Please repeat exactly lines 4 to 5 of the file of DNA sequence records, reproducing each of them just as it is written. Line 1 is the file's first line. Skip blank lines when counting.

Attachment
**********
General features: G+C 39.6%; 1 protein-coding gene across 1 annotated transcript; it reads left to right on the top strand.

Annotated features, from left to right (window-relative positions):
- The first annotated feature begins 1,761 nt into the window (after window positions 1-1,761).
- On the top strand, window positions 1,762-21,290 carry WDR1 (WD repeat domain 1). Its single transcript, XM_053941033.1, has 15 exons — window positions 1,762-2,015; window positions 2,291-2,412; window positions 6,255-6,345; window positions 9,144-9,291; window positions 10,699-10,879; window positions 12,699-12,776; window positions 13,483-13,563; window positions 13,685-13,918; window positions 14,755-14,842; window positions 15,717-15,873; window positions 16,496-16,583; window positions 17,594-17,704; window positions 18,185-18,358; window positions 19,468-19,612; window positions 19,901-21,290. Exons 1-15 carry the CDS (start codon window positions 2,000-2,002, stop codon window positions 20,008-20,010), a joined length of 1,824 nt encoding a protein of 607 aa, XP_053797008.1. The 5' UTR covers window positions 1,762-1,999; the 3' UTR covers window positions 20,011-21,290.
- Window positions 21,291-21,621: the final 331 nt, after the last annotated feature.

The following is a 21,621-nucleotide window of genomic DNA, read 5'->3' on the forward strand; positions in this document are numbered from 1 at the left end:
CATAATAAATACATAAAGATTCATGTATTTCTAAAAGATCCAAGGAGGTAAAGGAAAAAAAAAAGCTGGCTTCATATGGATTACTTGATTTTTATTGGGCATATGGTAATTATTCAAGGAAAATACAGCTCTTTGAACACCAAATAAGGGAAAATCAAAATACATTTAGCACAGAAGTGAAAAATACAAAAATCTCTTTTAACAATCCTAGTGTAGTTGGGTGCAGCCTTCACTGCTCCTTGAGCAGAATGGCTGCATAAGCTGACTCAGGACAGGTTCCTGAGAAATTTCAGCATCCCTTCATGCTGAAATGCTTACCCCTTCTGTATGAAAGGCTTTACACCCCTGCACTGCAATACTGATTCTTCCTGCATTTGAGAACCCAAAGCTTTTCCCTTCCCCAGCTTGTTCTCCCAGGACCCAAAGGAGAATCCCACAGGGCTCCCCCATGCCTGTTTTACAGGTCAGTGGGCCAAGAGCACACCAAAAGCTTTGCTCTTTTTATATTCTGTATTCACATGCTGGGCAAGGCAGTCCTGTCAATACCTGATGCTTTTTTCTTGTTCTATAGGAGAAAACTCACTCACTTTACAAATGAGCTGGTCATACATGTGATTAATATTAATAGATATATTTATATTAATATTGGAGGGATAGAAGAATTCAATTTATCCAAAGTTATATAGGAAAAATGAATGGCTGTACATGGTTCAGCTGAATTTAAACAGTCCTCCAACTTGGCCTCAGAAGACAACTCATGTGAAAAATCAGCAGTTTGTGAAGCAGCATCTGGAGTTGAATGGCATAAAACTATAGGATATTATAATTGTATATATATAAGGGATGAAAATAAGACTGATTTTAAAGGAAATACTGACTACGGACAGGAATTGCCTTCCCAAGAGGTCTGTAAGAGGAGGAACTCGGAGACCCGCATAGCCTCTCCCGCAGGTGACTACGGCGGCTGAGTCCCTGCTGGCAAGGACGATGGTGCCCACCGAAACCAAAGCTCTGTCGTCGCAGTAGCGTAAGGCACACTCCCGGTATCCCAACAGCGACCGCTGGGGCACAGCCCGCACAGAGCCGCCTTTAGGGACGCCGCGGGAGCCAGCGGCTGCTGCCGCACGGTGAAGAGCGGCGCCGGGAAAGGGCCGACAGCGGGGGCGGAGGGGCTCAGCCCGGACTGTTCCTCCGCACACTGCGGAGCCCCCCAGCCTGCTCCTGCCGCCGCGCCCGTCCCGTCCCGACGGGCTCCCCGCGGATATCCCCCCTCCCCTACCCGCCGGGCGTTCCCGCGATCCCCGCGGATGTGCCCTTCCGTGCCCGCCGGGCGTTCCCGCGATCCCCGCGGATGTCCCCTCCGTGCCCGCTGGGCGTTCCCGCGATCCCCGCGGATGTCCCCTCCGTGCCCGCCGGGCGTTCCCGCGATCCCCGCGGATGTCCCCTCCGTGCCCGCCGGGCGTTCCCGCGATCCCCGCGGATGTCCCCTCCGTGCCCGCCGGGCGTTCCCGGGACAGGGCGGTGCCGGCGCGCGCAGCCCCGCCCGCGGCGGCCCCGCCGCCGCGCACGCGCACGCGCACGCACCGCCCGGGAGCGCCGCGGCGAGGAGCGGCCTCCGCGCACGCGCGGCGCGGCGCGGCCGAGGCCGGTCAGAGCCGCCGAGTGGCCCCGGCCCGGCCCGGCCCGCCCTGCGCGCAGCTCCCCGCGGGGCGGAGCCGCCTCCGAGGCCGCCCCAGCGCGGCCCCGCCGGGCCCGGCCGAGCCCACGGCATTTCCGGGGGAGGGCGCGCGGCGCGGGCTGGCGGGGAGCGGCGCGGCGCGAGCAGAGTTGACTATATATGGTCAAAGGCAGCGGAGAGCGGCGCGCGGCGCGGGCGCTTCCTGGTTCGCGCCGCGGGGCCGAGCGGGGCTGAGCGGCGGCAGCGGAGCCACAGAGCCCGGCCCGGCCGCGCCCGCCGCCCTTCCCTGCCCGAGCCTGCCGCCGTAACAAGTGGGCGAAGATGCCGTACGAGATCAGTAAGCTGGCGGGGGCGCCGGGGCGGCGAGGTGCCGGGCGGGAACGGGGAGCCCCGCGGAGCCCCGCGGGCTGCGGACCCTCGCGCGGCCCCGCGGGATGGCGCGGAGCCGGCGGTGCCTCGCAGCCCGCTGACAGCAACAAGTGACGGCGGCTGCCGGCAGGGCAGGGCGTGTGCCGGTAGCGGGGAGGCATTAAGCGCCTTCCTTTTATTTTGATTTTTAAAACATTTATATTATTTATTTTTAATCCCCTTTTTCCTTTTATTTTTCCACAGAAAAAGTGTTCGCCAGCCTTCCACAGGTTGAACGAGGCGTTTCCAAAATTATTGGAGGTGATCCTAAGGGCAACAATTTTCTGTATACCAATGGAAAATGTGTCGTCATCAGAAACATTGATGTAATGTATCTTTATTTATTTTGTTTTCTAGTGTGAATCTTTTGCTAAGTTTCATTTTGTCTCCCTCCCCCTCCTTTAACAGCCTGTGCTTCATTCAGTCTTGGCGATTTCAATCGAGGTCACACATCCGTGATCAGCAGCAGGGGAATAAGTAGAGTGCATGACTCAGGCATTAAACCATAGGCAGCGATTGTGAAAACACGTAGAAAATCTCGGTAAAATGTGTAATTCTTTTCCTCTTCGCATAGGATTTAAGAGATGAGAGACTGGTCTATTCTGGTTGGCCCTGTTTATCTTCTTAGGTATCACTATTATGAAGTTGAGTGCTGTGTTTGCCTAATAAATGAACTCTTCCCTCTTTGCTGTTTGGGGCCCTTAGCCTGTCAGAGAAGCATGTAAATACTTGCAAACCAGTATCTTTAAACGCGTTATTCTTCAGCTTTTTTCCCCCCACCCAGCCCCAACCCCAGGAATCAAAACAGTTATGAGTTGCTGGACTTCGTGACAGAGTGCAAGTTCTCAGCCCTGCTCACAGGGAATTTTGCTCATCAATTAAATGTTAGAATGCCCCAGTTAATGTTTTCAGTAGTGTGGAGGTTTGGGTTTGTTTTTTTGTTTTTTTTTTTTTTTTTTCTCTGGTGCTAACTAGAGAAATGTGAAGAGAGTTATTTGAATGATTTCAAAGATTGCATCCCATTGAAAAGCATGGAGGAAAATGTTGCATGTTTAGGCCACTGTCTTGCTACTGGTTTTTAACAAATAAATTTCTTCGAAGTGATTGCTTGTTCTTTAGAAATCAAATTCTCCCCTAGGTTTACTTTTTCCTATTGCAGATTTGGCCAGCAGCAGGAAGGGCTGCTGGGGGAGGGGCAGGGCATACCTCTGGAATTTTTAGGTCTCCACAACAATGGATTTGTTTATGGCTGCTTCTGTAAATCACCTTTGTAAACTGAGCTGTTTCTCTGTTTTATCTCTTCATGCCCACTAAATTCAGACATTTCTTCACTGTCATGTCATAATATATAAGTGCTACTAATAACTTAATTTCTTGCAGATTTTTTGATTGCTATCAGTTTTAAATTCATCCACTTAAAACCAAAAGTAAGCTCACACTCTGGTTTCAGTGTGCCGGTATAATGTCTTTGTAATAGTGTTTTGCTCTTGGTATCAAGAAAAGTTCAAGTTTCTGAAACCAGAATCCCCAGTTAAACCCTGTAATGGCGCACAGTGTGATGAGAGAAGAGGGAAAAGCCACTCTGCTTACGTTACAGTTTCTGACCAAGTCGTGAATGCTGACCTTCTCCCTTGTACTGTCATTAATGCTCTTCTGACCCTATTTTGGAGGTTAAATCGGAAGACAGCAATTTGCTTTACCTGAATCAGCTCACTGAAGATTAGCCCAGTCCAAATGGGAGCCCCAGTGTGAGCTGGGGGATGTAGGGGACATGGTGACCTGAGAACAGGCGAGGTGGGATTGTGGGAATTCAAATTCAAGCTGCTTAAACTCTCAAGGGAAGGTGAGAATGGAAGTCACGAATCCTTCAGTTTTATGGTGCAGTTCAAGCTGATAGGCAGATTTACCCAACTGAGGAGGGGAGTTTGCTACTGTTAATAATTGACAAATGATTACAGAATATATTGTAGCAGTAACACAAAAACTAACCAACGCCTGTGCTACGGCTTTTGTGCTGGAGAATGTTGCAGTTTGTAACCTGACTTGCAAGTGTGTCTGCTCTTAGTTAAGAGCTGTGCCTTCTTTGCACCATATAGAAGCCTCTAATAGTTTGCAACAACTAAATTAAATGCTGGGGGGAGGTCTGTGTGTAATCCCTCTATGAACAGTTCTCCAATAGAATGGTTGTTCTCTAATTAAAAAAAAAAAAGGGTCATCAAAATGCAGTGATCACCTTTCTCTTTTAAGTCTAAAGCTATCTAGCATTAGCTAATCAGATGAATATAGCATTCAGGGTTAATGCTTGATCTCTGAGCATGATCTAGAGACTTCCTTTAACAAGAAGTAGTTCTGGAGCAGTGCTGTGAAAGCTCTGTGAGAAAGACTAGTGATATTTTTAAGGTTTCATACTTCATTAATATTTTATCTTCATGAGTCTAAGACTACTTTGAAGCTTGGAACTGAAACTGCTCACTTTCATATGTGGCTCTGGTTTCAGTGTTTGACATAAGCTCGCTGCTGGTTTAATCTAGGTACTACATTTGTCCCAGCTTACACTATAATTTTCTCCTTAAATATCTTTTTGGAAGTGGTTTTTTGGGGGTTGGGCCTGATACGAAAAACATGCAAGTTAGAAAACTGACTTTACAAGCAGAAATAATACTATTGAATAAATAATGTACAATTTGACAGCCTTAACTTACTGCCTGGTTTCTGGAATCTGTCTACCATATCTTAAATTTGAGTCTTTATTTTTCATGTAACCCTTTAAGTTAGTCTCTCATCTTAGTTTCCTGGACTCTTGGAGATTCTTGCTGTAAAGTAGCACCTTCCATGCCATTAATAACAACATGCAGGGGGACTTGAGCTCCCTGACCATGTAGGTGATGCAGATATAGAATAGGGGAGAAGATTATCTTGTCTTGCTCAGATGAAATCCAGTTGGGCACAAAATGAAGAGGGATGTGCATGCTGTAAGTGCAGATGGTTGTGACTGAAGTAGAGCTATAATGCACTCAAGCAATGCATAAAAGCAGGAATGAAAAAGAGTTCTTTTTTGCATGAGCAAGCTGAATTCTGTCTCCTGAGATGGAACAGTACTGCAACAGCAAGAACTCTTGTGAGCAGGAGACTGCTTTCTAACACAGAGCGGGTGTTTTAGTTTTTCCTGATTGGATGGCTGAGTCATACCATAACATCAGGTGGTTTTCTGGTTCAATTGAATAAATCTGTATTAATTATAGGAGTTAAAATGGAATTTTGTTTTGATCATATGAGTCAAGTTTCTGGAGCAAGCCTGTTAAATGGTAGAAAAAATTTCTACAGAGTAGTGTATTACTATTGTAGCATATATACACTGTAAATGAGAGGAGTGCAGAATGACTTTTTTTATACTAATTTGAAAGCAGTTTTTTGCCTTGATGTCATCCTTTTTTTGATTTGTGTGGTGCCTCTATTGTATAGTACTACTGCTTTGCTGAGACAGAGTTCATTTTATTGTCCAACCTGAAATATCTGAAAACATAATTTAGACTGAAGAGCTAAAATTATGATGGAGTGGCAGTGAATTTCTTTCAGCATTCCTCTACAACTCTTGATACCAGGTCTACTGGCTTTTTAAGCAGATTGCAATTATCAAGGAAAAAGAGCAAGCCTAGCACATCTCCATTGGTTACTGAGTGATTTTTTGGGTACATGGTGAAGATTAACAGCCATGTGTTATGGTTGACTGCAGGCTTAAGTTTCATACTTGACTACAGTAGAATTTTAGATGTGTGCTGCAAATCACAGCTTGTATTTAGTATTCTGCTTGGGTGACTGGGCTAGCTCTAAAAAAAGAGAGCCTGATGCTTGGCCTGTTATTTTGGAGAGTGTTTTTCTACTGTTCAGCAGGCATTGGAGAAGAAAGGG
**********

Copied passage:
- On the top strand, window positions 1,762-21,290 carry WDR1 (WD repeat domain 1). Its single transcript, XM_053941033.1, has 15 exons — window positions 1,762-2,015; window positions 2,291-2,412; window positions 6,255-6,345; window positions 9,144-9,291; window positions 10,699-10,879; window positions 12,699-12,776; window positions 13,483-13,563; window positions 13,685-13,918; window positions 14,755-14,842; window positions 15,717-15,873; window positions 16,496-16,583; window positions 17,594-17,704; window positions 18,185-18,358; window positions 19,468-19,612; window positions 19,901-21,290. Exons 1-15 carry the CDS (start codon window positions 2,000-2,002, stop codon window positions 20,008-20,010), a joined length of 1,824 nt encoding a protein of 607 aa, XP_053797008.1. The 5' UTR covers window positions 1,762-1,999; the 3' UTR covers window positions 20,011-21,290.
- Window positions 21,291-21,621: the final 331 nt, after the last annotated feature.